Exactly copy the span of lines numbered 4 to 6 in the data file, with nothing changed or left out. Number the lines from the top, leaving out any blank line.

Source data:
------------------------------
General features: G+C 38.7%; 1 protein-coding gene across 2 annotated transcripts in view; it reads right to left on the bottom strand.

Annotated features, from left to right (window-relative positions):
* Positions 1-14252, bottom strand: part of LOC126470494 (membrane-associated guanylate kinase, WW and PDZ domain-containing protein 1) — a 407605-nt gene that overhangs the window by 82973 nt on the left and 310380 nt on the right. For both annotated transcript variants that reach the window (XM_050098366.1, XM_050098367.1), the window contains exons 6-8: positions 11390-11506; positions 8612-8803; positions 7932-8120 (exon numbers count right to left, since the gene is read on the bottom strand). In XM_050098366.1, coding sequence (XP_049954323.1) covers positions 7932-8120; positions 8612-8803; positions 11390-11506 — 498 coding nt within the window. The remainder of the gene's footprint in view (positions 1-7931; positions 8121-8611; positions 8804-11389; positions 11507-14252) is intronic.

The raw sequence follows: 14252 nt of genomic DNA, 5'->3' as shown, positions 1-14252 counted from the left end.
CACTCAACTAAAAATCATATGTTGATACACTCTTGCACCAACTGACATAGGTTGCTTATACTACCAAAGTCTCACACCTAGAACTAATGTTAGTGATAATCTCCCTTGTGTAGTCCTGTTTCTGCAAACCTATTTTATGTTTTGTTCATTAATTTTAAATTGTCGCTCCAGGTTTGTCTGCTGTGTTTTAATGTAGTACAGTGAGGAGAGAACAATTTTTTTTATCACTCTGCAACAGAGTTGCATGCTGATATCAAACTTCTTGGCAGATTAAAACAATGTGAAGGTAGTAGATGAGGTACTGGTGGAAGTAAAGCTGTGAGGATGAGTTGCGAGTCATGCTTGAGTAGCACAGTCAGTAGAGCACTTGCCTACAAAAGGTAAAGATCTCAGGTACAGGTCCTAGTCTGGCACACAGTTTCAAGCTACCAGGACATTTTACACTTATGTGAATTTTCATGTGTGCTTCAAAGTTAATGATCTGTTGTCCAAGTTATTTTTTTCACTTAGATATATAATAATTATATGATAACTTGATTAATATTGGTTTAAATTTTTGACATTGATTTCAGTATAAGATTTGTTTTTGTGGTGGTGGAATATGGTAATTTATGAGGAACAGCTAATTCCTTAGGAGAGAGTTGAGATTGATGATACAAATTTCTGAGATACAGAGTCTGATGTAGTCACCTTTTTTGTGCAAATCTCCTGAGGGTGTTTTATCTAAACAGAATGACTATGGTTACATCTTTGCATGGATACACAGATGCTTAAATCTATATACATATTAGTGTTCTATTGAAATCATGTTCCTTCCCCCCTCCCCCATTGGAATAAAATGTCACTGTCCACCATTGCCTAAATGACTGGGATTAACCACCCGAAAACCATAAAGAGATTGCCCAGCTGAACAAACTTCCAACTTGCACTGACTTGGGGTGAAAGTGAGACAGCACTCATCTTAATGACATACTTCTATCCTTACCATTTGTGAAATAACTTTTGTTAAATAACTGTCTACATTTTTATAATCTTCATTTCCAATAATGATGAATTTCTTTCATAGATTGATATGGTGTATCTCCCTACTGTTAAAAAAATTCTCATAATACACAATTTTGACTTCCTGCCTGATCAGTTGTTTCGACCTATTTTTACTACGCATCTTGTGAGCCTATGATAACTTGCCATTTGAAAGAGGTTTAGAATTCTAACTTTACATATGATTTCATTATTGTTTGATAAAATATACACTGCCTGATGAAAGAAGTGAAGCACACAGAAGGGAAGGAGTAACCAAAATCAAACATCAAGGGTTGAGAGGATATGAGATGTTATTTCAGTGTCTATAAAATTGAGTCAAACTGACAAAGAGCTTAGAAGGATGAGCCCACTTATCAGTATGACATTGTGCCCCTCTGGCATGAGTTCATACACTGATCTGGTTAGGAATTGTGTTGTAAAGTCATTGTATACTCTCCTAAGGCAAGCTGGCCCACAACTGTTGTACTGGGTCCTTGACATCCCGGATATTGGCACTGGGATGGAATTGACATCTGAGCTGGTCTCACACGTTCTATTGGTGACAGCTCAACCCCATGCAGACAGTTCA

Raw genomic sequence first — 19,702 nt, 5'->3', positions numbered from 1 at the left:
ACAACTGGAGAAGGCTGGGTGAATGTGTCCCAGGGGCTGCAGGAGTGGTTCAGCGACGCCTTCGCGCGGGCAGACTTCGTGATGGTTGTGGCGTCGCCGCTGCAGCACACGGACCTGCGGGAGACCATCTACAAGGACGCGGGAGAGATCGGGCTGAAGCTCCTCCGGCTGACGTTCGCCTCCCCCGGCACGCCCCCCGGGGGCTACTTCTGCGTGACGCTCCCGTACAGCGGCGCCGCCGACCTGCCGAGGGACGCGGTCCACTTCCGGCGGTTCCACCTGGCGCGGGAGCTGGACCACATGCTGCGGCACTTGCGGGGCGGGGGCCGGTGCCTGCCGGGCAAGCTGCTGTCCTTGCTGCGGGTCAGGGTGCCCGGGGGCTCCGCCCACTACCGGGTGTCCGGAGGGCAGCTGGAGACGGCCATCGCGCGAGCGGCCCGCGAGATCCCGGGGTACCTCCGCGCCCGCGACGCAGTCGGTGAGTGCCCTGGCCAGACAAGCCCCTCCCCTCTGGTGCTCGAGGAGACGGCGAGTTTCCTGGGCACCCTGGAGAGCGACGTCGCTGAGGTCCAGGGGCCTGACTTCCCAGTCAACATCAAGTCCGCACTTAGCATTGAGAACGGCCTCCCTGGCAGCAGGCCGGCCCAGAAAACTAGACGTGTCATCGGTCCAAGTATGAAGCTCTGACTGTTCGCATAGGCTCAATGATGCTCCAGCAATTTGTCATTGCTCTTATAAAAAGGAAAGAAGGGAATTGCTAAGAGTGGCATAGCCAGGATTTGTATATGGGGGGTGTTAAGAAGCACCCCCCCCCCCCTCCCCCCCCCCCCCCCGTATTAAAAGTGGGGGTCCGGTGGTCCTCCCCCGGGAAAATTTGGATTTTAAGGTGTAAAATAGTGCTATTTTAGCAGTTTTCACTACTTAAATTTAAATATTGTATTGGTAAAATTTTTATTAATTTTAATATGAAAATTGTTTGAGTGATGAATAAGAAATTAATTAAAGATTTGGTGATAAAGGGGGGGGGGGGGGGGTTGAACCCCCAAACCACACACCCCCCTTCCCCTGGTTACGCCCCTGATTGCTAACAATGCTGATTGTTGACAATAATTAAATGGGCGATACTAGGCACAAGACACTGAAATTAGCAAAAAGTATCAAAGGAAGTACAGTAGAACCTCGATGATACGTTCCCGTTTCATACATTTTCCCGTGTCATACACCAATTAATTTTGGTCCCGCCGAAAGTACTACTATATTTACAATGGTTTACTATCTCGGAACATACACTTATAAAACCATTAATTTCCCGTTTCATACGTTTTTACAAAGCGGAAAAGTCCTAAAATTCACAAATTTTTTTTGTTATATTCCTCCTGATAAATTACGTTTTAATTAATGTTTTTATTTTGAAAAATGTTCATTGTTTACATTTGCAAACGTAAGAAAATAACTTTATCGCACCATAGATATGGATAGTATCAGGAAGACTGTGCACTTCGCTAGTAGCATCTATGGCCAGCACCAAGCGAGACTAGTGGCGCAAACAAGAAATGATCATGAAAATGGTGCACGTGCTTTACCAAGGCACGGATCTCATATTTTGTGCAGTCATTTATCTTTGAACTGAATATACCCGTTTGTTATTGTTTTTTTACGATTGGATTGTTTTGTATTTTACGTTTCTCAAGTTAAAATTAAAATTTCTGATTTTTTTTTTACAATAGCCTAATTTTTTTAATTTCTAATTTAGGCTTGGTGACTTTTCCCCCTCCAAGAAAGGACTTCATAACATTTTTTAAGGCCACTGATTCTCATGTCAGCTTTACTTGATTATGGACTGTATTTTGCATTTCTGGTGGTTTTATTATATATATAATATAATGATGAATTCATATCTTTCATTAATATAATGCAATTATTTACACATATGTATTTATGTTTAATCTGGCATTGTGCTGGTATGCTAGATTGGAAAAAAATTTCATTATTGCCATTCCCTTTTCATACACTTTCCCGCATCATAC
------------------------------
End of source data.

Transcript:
The raw sequence follows: 14252 nt of genomic DNA, 5'->3' as shown, positions 1-14252 counted from the left end.
CACTCAACTAAAAATCATATGTTGATACACTCTTGCACCAACTGACATAGGTTGCTTATACTACCAAAGTCTCACACCTAGAACTAATGTTAGTGATAATCTCCCTTGTGTAGTCCTGTTTCTGCAAACCTATTTTATGTTTTGTTCATTAATTTTAAATTGTCGCTCCAGGTTTGTCTGCTGTGTTTTAATGTAGTACAGTGAGGAGAGAACAATTTTTTTTATCACTCTGCAACAGAGTTGCATGCTGATATCAAACTTCTTGGCAGATTAAAACAATGTGAAGGTAGTAGATGAGGTACTGGTGGAAGTAAAGCTGTGAGGATGAGTTGCGAGTCATGCTTGAGTAGCACAGTCAGTAGAGCACTTGCCTACAAAAGGTAAAGATCTCAGGTACAGGTCCTAGTCTGGCACACAGTTTCAAGCTACCAGGACATTTTACACTTATGTGAATTTTCATGTGTGCTTCAAAGTTAATGATCTGTTGTCCAAGTTATTTTTTTCACTTAGATATATAATAATTATATGATAACTTGATTAATATTGGTTTAAATTTTTGACATTGATTTCAGTATAAGATTTGTTTTTGTGGTGGTGGAATATGGTAATTTATGAGGAACAGCTAATTCCTTAGGAGAGAGTTGAGATTGATGATACAAATTTCTGAGATACAGAGTCTGATGTAGTCACCTTTTTTGTGCAAATCTCCTGAGGGTGTTTTATCTAAACAGAATGACTATGGTTACATCTTTGCATGGATACACAGATGCTTAAATCTATATACATATTAGTGTTCTATTGAAATCATGTTCCTTCCCCCCTCCCCCATTGGAATAAAATGTCACTGTCCACCATTGCCTAAATGACTGGGATTAACCACCCGAAAACCATAAAGAGATTGCCCAGCTGAACAAACTTCCAACTTGCACTGACTTGGGGTGAAAGTGAGACAGCACTCATCTTAATGACATACTTCTATCCTTACCATTTGTGAAATAACTTTTGTTAAATAACTGTCTACATTTTTATAATCTTCATTTCCAATAATGATGAATTTCTTTCATAGATTGATATGGTGTATCTCCCTACTGTTAAAAAAATTCTCATAATACACAATTTTGACTTCCTGCCTGATCAGTTGTTTCGACCTATTTTTACTACGCATCTTGTGAGCCTATGATAACTTGCCATTTGAAAGAGGTTTAGAATTCTAACTTTACATATGATTTCATTATTGTTTGATAAAATATACACTGCCTGATGAAAGAAGTGAAGCACACAGAAGGGAAGGAGTAACCAAAATCAAACATCAAGGGTTGAGAGGATATGAGATGTTATTTCAGTGTCTATAAAATTGAGTCAAACTGACAAAGAGCTTAGAAGGATGAGCCCACTTATCAGTATGACATTGTGCCCCTCTGGCATGAGTTCATACACTGATCTGGTTAGGAATTGTGTTGTAAAGTCATTGTATACTCTCCTAAGGCAAGCTGGCCCACAACTGTTGTACTGGGTCCTTGACATCCCGGATATTGGCACTGGGATGGAATTGACATCTGAGCTGGTCTCACACGTTCTATTGGTGACAGCTCAACCCCATGCAGACAGTTCA

Raw genomic sequence first — 19,702 nt, 5'->3', positions numbered from 1 at the left: